Golden Lion Tamarin Facts


The Golden Lion Tamarin can usually be found closer to coastal forests on the Atlantic Ocean.  Mostly, these small New World monkeys can be found deep within the Brazilian forests.  Native to the forests of Brazil, these small monkeys have become endangered species with the population still left untouched in the wild, to be only 1500.  This seem might a large number but 1500 is a very, very small number compared to the numbers there used to be.

The Golden Lion Tamarin can be found within three different locations in Brazil, mostly in the South-eastern parts along the coast.  However, in captive, these little monkeys have numbers of almost 500, at last count, it was 490.  These stretch across over a hundred zoos globally so there is an opportunity to help with a new breeding program to help these endangered animals.

What Do Golden Lion Tamarin Monkeys Look Like?

The Golden Lion Tamarin monkeys are very beautiful.  Their silky golden manes allow them to be very distinctive; because they do have this very orange, reddish mane surrounding their faces and ear.  Their hair is longer than what other species of monkeys will have but their hair allows these creatures to be easily identified.  However, the Tamarin’s face is completely dark and doesn’t have any hair whatsoever here.

Due to their striking manes, the Tamarin gets the title of Golden Lion because in a way they do resemble a lion with their thick manes.  However, there are very common differences.  The New World monkeys usually get their hair colour directly from the sunlight they receive daily as well as the endless carotenoids contained within their foods.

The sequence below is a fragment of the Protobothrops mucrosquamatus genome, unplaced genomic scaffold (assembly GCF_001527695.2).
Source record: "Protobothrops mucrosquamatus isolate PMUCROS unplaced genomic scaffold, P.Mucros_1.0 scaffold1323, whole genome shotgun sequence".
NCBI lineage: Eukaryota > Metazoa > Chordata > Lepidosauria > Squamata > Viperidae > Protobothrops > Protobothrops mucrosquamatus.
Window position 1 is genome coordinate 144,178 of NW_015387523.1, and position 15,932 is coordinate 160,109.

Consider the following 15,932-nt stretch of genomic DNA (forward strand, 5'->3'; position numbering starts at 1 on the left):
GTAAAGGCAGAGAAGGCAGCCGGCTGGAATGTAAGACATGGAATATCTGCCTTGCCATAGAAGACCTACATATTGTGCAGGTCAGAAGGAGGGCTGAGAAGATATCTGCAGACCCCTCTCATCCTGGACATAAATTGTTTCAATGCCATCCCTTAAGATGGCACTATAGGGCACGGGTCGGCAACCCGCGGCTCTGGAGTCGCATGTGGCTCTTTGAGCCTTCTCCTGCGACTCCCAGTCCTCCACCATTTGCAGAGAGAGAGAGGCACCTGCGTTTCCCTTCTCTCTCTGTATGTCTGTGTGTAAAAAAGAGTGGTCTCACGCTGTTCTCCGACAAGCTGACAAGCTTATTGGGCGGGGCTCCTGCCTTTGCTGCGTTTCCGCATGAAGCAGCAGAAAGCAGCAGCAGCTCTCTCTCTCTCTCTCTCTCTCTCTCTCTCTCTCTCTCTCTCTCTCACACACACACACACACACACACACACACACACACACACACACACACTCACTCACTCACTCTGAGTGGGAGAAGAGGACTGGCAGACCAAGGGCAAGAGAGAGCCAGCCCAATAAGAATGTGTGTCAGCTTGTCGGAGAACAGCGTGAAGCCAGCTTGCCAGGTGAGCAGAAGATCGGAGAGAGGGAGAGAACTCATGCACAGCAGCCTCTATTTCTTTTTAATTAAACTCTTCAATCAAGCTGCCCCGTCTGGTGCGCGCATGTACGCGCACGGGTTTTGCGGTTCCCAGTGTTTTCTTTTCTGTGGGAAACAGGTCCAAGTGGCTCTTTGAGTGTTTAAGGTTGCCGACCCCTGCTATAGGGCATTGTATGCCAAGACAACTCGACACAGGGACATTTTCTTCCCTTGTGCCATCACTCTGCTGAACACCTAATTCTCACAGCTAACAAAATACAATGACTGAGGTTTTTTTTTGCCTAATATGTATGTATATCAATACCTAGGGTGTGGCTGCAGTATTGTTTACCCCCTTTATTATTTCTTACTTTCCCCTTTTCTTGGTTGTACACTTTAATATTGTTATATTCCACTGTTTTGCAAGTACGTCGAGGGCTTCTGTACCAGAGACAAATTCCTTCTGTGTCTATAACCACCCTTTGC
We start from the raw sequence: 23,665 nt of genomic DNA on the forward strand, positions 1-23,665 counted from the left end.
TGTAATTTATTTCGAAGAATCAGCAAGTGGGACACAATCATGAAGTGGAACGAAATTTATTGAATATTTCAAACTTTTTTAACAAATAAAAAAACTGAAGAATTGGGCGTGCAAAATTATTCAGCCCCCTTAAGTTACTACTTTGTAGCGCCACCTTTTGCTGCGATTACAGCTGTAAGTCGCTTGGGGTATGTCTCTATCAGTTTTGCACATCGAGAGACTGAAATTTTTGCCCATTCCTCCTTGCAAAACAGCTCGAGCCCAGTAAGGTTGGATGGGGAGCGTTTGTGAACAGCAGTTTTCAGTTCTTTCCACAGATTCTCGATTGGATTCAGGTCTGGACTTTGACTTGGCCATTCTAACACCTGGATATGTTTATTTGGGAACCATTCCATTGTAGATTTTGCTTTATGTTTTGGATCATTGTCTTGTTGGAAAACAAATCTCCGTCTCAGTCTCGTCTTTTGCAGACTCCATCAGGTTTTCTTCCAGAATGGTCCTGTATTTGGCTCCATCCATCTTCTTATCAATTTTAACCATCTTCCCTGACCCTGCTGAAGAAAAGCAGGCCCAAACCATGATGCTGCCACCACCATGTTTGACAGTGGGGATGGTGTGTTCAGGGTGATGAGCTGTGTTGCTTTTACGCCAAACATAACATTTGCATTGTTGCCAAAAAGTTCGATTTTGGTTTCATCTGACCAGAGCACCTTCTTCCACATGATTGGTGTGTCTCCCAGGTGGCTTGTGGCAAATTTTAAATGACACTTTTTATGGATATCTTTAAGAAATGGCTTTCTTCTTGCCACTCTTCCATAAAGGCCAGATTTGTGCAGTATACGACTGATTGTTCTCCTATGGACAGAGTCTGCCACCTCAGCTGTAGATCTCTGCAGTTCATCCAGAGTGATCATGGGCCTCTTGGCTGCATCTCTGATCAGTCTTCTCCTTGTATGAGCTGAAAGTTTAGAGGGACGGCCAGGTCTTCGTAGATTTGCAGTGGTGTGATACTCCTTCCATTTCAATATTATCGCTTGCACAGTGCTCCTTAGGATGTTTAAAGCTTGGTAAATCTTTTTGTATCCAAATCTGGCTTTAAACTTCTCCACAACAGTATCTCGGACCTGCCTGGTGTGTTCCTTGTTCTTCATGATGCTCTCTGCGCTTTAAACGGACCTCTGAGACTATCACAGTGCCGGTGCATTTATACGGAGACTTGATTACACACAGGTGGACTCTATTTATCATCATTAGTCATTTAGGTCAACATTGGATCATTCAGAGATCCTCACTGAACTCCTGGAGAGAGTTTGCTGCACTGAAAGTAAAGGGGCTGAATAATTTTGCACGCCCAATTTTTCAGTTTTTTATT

The Tamarin’s forepaws and tail can be completely black or brown; and have long claw like nails. When they move, the Tamarin can be squirrel like than primate like.

Males can be a little bigger than female Tamarin; usually the monkeys can grow anywhere between eight inches to thirteen and this doesn’t include it tail which is quite long also.  Usually they will weigh a good 600 grams or more.

Small golden marmoset

Golden lion tamarin – Leontopithecus rosalia

The Tamarin’s Habitat

The Golden Lion Tamarin did have a huge habitat at one time, but, as time has progressed, almost 5% of their homes have been lost.  This has caused a rapid decline in the numbers of Tamarin.  However, these monkeys can be found in three prime locations.

First of all, there is the Fazenda Uniao Biological Reserve and the Poco das Antas Biological Reserve but there is also a private land reserve for the monkeys which is homed with the Reintroduction Program. There is said to be a small number of Tamarin monkeys left in the wild, but there are a few hundred animals homed in zoos.

Though, the Tamarin’s do love to live in swamp and hilltop forests, as long as they are 300 meters above sea level, the Tamarin’s can set up home. The Tamarin’s are also able to adapt to their surroundings. They are able to live in degraded forests with a large fruit supply all year long; and love to sleep in tree holes at night.  This is to help predators from reaching them and to gain heat during the night.

The Tamarin’s Behavior

The Tamarin’s behaviour can become a little chaotic at times.  Most of the time, a group of six -eight can live together peacefully.  They can share food, create good, strong social bonds with one another and the group will be active for up to twelve hours each day.  However, the group often moves around a lot to prevent any scent being left behind reducing the risk of predators hunting them.  They do use long calls to communicate with one another also.

Golden marmoset facts

A golden marmoset in branches

Feeding Patterns

The Golden Lion Tamarin’s use their long fingers to catch things such as;

  • Fruit
  • Small lizards
  • Spiders/insects
  • Some birds eggs
  • Reptiles and small birds

Their feeding patterns range considerably because they can forge for almost any creature that is small enough and slow enough to catch.

How Reproduction Works

Tamarin groups usually will have only one male which will mate with all females.  Usually the mating season will occur from March until the middle of June and the birthing months come between September through to February.  Most females mature quicker than males, than it is only when females are 30 months old when they can reproduce their own young.

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